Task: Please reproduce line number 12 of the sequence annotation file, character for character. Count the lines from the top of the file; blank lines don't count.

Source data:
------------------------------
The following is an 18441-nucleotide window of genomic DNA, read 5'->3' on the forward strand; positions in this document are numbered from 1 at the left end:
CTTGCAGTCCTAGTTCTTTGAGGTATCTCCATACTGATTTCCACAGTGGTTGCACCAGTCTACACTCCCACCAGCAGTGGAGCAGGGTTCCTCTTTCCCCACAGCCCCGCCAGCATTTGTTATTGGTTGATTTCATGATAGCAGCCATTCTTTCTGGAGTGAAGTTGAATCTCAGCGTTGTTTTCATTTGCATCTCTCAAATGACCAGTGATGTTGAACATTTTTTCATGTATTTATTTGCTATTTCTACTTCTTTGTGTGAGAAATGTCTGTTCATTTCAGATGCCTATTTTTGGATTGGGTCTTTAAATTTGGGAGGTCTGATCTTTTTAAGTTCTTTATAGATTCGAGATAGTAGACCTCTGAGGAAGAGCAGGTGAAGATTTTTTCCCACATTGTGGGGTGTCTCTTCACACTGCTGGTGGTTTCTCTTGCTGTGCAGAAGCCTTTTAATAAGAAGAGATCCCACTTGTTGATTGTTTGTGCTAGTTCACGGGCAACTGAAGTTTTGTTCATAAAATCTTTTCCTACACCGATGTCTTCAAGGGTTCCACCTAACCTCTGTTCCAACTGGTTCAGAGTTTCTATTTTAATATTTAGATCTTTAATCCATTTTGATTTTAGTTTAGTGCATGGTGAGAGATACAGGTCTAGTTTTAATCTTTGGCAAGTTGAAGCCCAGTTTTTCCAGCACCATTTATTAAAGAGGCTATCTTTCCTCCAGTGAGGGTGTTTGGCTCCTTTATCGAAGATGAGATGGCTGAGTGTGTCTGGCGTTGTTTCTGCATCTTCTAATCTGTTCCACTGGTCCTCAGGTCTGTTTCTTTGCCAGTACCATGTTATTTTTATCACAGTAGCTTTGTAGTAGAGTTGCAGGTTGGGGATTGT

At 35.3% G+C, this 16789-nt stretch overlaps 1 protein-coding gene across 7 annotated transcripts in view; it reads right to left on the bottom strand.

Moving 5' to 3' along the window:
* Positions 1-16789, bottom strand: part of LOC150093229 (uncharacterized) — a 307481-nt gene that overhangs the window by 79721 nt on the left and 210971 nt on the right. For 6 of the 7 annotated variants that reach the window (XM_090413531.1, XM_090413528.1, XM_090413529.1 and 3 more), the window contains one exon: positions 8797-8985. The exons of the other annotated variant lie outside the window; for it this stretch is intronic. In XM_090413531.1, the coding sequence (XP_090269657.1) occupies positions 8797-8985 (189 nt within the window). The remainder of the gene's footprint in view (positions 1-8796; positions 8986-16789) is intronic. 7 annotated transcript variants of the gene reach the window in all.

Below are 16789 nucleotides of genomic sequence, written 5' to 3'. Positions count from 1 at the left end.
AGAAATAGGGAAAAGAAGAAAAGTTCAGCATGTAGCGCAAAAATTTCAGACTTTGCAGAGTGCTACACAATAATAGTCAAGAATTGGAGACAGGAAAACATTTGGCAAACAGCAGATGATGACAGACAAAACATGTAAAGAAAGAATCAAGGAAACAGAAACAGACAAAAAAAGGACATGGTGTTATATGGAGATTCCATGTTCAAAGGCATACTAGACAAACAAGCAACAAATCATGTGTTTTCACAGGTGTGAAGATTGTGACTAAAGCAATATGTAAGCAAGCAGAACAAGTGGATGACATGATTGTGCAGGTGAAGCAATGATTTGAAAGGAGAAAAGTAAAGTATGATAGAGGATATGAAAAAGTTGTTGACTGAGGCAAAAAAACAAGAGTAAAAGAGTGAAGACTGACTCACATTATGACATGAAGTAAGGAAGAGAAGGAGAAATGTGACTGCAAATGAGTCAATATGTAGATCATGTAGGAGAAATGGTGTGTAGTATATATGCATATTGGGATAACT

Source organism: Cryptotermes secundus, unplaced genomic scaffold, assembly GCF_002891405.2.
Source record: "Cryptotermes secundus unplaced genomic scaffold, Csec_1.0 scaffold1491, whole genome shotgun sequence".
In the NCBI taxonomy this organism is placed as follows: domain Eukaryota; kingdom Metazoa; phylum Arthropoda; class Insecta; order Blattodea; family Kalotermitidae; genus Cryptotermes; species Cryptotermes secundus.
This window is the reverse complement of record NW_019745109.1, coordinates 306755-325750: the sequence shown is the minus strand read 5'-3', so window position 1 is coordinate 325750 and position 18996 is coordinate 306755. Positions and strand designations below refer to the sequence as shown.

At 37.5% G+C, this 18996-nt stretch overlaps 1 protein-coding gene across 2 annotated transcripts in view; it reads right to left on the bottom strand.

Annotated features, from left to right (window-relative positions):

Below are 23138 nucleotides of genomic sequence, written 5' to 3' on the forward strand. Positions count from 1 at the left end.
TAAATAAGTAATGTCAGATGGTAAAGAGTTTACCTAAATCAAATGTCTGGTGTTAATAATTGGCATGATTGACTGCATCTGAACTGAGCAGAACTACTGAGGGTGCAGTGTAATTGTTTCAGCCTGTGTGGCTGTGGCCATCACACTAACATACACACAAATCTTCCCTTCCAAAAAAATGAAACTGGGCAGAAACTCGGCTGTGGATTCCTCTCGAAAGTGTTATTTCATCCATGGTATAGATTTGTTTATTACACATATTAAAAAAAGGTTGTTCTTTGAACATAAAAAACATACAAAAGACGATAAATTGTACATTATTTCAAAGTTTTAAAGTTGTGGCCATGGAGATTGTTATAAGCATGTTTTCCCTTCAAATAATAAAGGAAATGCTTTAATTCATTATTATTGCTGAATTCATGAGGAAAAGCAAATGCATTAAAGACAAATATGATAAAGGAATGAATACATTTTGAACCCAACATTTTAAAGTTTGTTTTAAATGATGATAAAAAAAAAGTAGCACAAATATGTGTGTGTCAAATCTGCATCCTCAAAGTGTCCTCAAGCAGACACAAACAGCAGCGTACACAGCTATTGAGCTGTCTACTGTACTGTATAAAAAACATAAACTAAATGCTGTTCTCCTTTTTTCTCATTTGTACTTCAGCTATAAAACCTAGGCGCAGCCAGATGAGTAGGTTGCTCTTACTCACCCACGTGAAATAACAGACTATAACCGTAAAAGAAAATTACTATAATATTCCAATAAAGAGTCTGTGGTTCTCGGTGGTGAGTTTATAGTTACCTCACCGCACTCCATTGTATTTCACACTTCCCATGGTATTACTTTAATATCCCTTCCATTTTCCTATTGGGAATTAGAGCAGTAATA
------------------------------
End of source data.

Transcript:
At 37.5% G+C, this 18996-nt stretch overlaps 1 protein-coding gene across 2 annotated transcripts in view; it reads right to left on the bottom strand.